A Houston mother said this week that a fidget spinner almost killed her child.
Kelly Rose Joniec said in a Facebook post that her 10-year-old daughter swallowed a piece of a fidget spinner and almost choked to death while they were driving home from a swim meet. Her daughter, Britton, went into emergency surgery on Monday afternoon to remove the piece lodged in her throat.
“Looking back in the mirror, I saw her face turning red and drool pouring from her mouth — she could utter noises but looked panicked so I immediately pulled over,” she wrote in a Facebook post. “She pointed to her throat saying she’d swallowed something, so I attempted Heimlich but there was no resistance.”https://www.facebook.com/kkrjoniec/posts/10154608506232828
Joniec said her daughter put three pieces of the device in her mouth so she could clean it, and accidentally swallowed the metal piece, the New York Post reported.
Joniec said the doctor couldn’t believe what he saw once they conducted X-rays on her daughter.
“The GI doctor was fascinated he’d only just learned of fidget spinners that morning when he was at the mall with his son, so it was a surprise to be faced with one in a case a few hours later,” Joniec wrote.
The doctor used an endoscope to remove the object, according to the New York Post.
Joniec said she advises caution to parents whose children want the hit new toy.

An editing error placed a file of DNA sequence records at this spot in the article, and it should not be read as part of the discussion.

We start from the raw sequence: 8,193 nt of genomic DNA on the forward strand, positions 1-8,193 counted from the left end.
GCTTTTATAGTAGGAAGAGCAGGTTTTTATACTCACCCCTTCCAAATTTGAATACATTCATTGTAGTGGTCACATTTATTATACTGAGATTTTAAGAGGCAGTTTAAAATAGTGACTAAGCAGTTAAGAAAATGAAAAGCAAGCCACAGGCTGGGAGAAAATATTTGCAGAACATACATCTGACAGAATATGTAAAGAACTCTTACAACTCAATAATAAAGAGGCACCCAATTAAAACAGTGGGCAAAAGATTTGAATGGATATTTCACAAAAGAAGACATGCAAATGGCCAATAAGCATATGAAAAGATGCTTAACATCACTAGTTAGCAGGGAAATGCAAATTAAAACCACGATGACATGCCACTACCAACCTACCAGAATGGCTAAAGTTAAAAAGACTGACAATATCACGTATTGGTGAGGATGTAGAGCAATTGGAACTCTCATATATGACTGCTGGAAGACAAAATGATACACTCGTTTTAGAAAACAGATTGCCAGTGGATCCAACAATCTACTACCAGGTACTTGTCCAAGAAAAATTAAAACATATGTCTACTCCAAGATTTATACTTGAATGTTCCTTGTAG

“Fidget spinners are the current craze so they are widely distributed. Kids of all ages may be getting them, but not all spinners come with age-appropriate warnings,” she said.
Fidget spinners have received both praise and criticism since their rise in popularity. Teachers nationwide have shared their grievances with the device, saying it’s a distraction for children who bring them into class, according to the Deseret News.
There's also a perception that the device helps children with attention deficit hyperactivity disorder and anxiety focus. But, according to Time magazine, that’s not exactly the case.8 comments on this story
“Mental illness is difficult to treat, and it’s not something for which there are simple solutions,” Dr. David Anderson, a clinical psychologist and senior director of the ADHD and Behavioral Disorders Center at the nonprofit Child Mind Institute, told Time magazine. “The most frequent thing we say to parents with an unfortunately disheartened tone is that if something appears like it’s an easy fix for mental health difficulties, it’s probably too good to be true.”
Meanwhile, Deseret News blogger Erin Stewart said she doesn’t want her children to use the devices because they’re another external distraction from daily life.
“The last thing they need is one more item in their repertoire of stimulation devices,” she wrote.